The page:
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Details
PAN GONGKAI (B. 1947)
Lotus
Scroll, mounted and framed
Ink on paper
137.5 x 136.5 cm. (54 1/8 x 53 3/4 in.)
Executed in 2014
Post Lot Text
PAN GONGKAI (B. 1947)
Selected exhibitions
2014 Work Gallery, University of Michigan, Michigan, USA (solo)
2013 Today Art Museum, Beijing, China (solo)
2011 Tokyo University of the Arts, Tokyo, Japan (solo)
Chinese Pavilion, Venice Biennale, Venice, Italy (group)
2008 National Sun Yat-sen Memorial Hall, Taipei, Taiwan (solo)
Staatliche Museen zu Berlin, Berlin, Germany (group)
2007 National Art Museum of China, Beijing, China (group)
1997 UNESCO, Paris, France (solo)

Notable collections
Asian Art Museum of San Francisco, USA
National Art Museum of China, Beijing, China
National Sun Yat-sen Memorial Hall, Taipei, Taiwan
Shanghai Art Museum, China
University Art Museum, Tokyo University of the Arts, Japan

Pan Gongkai was born in Ninghai, Zhejiang Province in 1947. He entered the Zhejiang Academy of Fine Arts to study Chinese painting in 1978, and since the 1990s he served as the President of the China Academy of Art in Hangzhou and the Central Academy of Fine Arts in Beijing. Pan is known in China and abroad as an influential artist as well as an art educator.
With the influence of his father, renowned painter Pan Tianshou, Pan was well-learned in traditional Chinese culture as a child but only began his formal training in painting in high school. Lotus is Pan's favourite motif. His works are expressive and large in format, conveying a presence in image and scale. Pan merges the innate abstractness of the ink and brush genre and his inheritance of the literati tradition to create elegant and contemporary compositions that effectively interact with a modern audience and exhibition space.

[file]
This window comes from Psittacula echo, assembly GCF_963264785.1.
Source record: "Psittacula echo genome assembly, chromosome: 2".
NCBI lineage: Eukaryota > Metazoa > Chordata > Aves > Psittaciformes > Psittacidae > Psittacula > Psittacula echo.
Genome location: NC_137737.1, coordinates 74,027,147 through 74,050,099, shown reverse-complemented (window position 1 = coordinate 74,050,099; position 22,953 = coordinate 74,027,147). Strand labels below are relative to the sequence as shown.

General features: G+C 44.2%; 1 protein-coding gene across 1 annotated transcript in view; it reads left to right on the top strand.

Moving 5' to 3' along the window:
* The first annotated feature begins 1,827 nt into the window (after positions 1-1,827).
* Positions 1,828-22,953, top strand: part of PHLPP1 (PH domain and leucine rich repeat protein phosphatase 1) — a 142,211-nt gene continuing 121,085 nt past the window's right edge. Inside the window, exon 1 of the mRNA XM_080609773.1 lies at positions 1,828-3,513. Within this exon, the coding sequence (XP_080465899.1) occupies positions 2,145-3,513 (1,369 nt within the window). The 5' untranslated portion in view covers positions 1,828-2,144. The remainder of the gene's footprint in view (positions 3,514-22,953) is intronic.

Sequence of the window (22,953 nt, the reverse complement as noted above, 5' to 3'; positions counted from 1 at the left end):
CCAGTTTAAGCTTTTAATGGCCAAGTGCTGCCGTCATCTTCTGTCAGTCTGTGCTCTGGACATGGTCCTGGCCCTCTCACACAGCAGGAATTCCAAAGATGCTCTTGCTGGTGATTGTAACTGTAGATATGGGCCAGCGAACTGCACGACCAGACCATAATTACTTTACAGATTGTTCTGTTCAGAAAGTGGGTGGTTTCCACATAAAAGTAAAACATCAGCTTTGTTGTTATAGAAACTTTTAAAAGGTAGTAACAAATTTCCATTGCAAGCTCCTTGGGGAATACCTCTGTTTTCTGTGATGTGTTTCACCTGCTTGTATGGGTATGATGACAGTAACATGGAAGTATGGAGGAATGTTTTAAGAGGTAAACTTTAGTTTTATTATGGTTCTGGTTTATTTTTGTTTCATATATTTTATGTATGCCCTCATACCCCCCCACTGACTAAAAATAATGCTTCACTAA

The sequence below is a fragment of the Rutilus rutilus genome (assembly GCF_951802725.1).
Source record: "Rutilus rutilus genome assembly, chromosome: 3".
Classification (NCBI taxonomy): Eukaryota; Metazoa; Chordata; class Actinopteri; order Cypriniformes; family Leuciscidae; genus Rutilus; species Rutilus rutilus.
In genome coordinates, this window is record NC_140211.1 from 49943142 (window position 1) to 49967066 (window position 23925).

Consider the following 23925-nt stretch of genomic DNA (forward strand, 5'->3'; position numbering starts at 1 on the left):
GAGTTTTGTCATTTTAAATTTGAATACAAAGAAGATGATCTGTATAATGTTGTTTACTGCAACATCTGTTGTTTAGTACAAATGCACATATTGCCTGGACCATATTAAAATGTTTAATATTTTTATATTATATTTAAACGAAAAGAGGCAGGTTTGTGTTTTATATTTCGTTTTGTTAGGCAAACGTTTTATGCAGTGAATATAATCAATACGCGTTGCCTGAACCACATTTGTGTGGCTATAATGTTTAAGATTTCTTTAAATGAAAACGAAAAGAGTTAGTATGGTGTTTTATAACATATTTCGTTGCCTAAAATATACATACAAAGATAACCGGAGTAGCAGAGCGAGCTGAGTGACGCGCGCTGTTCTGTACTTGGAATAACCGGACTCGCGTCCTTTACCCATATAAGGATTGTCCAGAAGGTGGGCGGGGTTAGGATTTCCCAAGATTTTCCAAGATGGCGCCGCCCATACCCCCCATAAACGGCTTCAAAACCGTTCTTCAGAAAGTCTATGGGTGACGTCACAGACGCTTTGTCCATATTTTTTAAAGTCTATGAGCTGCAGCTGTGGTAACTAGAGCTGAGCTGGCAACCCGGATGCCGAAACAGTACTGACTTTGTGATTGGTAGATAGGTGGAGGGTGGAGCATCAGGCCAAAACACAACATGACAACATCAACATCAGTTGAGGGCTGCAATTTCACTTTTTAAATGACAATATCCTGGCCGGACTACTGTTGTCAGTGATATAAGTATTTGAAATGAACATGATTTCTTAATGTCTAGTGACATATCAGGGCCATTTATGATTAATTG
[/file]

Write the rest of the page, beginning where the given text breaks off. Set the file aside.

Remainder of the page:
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Lot Essay

Depicted in all seasons and blossoming stages, Pan Gongkai's lotuses are new expressions of one of the most enduring and evocative subject matters in ink painting. This work, a scene of lotuses thriving with their leaves busily intertwining one another, radiates a weighty feeling of strength and bursting energy, as suggested by the Chinese title "a robust air of lotus". When studying the art of his father Pan Tianshou in the 1980s, the artist began to reckon the importance of xieyi, that is the expression of spontaneity and the spirit of a being through brushworks. Through this expressive technique and his preservation of the traditional concept of ink and brush, Pan's works exude the elegance of the ancient literati. However his firm believe in producing large-scale works in a large brush and big splashes of ink (da bi da mo) confirms his sensitivity of how ink paintings can fit in the contemporary art context.

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